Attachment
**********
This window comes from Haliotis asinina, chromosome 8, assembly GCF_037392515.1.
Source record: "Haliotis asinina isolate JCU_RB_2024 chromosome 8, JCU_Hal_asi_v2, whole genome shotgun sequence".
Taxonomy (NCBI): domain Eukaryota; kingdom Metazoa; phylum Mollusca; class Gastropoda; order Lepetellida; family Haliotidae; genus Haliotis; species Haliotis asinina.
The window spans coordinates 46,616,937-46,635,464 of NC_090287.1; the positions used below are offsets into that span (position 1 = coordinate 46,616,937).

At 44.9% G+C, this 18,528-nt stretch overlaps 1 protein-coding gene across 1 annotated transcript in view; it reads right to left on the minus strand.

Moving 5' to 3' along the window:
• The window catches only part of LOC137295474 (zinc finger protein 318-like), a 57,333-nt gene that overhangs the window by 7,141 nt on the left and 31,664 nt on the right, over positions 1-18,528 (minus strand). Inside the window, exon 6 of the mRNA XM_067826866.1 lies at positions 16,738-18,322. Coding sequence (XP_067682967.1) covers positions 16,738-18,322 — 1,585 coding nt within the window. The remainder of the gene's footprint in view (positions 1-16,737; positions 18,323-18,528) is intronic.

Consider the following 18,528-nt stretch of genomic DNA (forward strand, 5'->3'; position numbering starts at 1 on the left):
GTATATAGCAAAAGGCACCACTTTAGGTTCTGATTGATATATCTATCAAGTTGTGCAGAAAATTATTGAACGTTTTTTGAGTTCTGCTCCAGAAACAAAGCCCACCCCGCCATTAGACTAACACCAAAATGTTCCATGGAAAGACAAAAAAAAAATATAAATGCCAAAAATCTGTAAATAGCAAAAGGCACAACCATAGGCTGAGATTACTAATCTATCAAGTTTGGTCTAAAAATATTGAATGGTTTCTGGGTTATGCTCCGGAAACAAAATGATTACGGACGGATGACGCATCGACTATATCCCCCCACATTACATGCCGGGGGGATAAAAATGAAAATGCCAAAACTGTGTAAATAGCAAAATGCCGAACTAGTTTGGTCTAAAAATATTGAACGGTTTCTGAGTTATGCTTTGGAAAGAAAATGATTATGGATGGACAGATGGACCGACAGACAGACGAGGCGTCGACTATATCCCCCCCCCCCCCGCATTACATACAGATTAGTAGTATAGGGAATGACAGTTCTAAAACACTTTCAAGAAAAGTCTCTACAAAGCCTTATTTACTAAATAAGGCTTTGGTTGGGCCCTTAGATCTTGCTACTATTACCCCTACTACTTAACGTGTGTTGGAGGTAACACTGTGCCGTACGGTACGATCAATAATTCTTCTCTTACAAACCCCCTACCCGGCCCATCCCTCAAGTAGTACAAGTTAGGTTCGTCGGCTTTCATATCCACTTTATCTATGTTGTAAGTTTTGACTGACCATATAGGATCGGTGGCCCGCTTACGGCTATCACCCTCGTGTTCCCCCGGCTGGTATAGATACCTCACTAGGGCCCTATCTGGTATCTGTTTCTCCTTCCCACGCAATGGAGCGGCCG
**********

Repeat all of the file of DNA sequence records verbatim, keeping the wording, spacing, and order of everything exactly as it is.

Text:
This window comes from Haliotis asinina, chromosome 8, assembly GCF_037392515.1.
Source record: "Haliotis asinina isolate JCU_RB_2024 chromosome 8, JCU_Hal_asi_v2, whole genome shotgun sequence".
Taxonomy (NCBI): domain Eukaryota; kingdom Metazoa; phylum Mollusca; class Gastropoda; order Lepetellida; family Haliotidae; genus Haliotis; species Haliotis asinina.
The window spans coordinates 46,616,937-46,635,464 of NC_090287.1; the positions used below are offsets into that span (position 1 = coordinate 46,616,937).

At 44.9% G+C, this 18,528-nt stretch overlaps 1 protein-coding gene across 1 annotated transcript in view; it reads right to left on the minus strand.

Moving 5' to 3' along the window:
• The window catches only part of LOC137295474 (zinc finger protein 318-like), a 57,333-nt gene that overhangs the window by 7,141 nt on the left and 31,664 nt on the right, over positions 1-18,528 (minus strand). Inside the window, exon 6 of the mRNA XM_067826866.1 lies at positions 16,738-18,322. Coding sequence (XP_067682967.1) covers positions 16,738-18,322 — 1,585 coding nt within the window. The remainder of the gene's footprint in view (positions 1-16,737; positions 18,323-18,528) is intronic.

Consider the following 18,528-nt stretch of genomic DNA (forward strand, 5'->3'; position numbering starts at 1 on the left):
GTATATAGCAAAAGGCACCACTTTAGGTTCTGATTGATATATCTATCAAGTTGTGCAGAAAATTATTGAACGTTTTTTGAGTTCTGCTCCAGAAACAAAGCCCACCCCGCCATTAGACTAACACCAAAATGTTCCATGGAAAGACAAAAAAAAAATATAAATGCCAAAAATCTGTAAATAGCAAAAGGCACAACCATAGGCTGAGATTACTAATCTATCAAGTTTGGTCTAAAAATATTGAATGGTTTCTGGGTTATGCTCCGGAAACAAAATGATTACGGACGGATGACGCATCGACTATATCCCCCCACATTACATGCCGGGGGGATAAAAATGAAAATGCCAAAACTGTGTAAATAGCAAAATGCCGAACTAGTTTGGTCTAAAAATATTGAACGGTTTCTGAGTTATGCTTTGGAAAGAAAATGATTATGGATGGACAGATGGACCGACAGACAGACGAGGCGTCGACTATATCCCCCCCCCCCCCGCATTACATACAGATTAGTAGTATAGGGAATGACAGTTCTAAAACACTTTCAAGAAAAGTCTCTACAAAGCCTTATTTACTAAATAAGGCTTTGGTTGGGCCCTTAGATCTTGCTACTATTACCCCTACTACTTAACGTGTGTTGGAGGTAACACTGTGCCGTACGGTACGATCAATAATTCTTCTCTTACAAACCCCCTACCCGGCCCATCCCTCAAGTAGTACAAGTTAGGTTCGTCGGCTTTCATATCCACTTTATCTATGTTGTAAGTTTTGACTGACCATATAGGATCGGTGGCCCGCTTACGGCTATCACCCTCGTGTTCCCCCGGCTGGTATAGATACCTCACTAGGGCCCTATCTGGTATCTGTTTCTCCTTCCCACGCAATGGAGCGGCCG